Monday, January 01, 2007

Reviews for 'Factory Girl' trickling in

A few critics sunk their teeth into "Factory Girl" when it premiered in limited release on Dec. 29. The biopic of Andy Warhol's muse, Edie Sedgwick, was shot largely in Shreveport.

Here are excerpts from two reviews:

"A brisk, superficial treatment of the tragic supernova life of Edie Sedgwick, 'Factory Girl' disappoints as both biography and drama," writes Kevin Crust in The Los Angeles Times. He later adds, "'Factory Girl' really goes astray with the arrival of Billy Quinn (Hayden Christensen), a Bob Dylan-esque rock star set up to be the anti-Andy. Like Pearce, Christensen throws himself into his role, but both are crushed by the sheer iconographic weight of their characters. Warhol and Dylan are too huge to be used as support beams in such a slight film."

Sheri Linden in The Hollywood Reporter writes, "Focusing on the year or so in the mid-1960s when she burned brightest and crashed most dramatically, 'Factory Girl' boasts its own bright intensity, fueled in large part by leads Sienna Miller and Guy Pearce. Director George Hickenlooper captures the energy and ultra-irony of Warhol's scene, but his attempts to give the film a conventional biopic arc end up wallowing in dime-store psychology. The central performances will generate strong word-of-mouth for the picture ... .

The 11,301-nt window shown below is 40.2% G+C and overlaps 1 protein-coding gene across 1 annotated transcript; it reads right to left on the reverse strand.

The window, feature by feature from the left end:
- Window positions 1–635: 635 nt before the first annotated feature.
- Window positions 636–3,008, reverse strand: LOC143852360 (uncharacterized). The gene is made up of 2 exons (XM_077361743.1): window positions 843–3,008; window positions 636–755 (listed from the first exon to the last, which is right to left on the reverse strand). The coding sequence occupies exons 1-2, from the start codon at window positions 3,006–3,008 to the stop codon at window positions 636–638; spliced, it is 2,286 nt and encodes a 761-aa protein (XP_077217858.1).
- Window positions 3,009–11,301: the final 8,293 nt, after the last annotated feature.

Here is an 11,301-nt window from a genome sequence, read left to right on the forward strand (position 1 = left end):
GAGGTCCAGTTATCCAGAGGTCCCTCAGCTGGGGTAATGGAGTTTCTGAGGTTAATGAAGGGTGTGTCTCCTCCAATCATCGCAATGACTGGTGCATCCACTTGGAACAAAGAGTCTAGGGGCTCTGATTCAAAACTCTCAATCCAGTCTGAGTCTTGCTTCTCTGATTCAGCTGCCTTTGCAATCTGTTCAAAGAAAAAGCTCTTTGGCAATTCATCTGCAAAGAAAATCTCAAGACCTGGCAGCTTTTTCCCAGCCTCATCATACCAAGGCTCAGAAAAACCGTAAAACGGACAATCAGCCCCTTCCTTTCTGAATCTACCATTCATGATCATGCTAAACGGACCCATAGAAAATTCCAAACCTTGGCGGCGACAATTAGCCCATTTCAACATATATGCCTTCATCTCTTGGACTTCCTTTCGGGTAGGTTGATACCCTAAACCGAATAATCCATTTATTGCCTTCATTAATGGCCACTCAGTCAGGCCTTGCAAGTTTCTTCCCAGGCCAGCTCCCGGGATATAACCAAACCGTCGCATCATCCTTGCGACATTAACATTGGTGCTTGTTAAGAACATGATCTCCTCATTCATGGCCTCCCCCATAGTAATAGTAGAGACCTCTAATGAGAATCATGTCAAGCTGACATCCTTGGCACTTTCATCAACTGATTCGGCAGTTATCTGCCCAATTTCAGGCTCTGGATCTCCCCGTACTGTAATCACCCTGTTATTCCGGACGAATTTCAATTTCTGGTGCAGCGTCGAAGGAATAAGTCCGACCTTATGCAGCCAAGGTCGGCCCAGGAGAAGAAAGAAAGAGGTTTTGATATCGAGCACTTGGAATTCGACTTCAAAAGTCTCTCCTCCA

"Playing '60s New York, Shreveport, La., lends a fitting vintage feel, while the production design by Jeremy Reed and John Dunn's costumes create an exuberant blend of high society and underground scene."

Two more reviews:

Robert Koehler in Variety calls "Factory Girl" a "tame biopic."

David Ehrenstein in LA Weekly focuses on the legitimacy of Bob Dylan's lawsuit.

Keep watching Metacritic for more reviews.


Noma said...

Well, at least Shreveport got a good notice.

Alexandyr Kent said...

It will be curious to see if the buzz about Miller and Pearce turns into Oscar talk. Controversies like these sometimes draw attention, both good and bad, to craft. Pearce has a great track record as one of cinema's most unappreciated talents. Miller showed great promise in last year's "Casanova." Personally, I hope all the press about lawsuits doesn’t overshadow the merits of their work (good or bad).